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January 1973

Behavior Therapy and Spasmodic Torticollis

Author Affiliations

Heidelberg, Australia
From the departments of medicine and psychiatry, University of Melbourne, Austin Hospital, Heidelberg, Australia.

Arch Gen Psychiatry. 1973;28(1):104-107. doi:10.1001/archpsyc.1973.01750310082013

The histories of three patients with spasmodic torticollis who were treated under various theoretical guises and recovered suggested a hypothetical model of spasmodic torticollis which depends upon the notion that fortuitous head movements in the direction of the torticollis, in the absence of spasm, produce anxiety, which the ensuing spasm momentarily reduces. In this way, the movement is slowly conditioned.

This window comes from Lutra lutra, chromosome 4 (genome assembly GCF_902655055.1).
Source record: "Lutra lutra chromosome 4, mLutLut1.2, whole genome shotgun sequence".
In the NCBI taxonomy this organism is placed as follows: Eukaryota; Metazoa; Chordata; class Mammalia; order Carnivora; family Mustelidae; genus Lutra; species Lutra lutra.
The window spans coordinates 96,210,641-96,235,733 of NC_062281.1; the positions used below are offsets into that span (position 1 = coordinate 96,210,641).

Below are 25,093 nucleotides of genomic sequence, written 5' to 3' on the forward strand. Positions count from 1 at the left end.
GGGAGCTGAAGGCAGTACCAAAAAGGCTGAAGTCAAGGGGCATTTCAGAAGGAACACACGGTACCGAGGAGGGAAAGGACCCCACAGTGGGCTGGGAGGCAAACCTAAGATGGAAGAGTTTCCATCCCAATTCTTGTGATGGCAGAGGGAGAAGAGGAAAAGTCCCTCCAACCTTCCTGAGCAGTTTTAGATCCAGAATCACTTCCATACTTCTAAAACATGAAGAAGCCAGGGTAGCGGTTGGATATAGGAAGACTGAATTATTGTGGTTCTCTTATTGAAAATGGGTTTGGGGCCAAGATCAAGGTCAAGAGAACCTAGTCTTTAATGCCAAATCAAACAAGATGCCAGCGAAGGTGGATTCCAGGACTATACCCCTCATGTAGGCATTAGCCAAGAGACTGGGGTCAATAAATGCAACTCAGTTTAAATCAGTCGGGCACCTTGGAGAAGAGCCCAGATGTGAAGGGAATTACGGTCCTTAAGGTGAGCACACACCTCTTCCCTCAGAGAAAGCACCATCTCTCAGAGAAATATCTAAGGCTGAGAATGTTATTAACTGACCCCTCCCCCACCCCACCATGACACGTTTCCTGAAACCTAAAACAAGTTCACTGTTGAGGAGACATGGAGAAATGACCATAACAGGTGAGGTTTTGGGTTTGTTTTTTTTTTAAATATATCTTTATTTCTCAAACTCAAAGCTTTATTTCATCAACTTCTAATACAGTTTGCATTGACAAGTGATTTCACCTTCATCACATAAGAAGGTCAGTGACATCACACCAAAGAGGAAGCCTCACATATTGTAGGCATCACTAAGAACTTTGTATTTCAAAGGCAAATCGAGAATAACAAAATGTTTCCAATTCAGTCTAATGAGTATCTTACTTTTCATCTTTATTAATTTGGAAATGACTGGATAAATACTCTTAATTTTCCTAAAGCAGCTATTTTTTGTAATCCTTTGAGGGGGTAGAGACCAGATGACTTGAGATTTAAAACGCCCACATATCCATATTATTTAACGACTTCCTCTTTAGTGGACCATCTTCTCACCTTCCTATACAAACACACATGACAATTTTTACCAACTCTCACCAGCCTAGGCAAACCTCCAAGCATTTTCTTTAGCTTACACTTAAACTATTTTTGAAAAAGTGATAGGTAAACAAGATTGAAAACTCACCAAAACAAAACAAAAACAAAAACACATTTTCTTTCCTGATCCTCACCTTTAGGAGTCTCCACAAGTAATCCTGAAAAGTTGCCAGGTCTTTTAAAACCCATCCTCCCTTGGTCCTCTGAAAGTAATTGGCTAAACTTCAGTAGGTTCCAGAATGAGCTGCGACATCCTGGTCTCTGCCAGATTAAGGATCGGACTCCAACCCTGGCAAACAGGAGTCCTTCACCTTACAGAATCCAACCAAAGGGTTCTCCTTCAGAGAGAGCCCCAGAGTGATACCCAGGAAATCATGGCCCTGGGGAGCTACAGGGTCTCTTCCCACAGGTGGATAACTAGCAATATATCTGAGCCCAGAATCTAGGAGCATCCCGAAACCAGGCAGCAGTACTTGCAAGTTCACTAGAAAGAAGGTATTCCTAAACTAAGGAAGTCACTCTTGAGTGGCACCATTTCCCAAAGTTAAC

A patient showed skin resistance changes on head movements which were consistent with this hypothesis, and she was accordingly treated by systematic desensitization to the anxiety-provoking effects of her own head movements. The success of this treatment and the failure to demonstrate, electromyographically, the phenomenon of reactive inhibition in eight cases of spasmodic torticollis suggested that, where massed practice succeeds, its action is similar to systematic desensitization.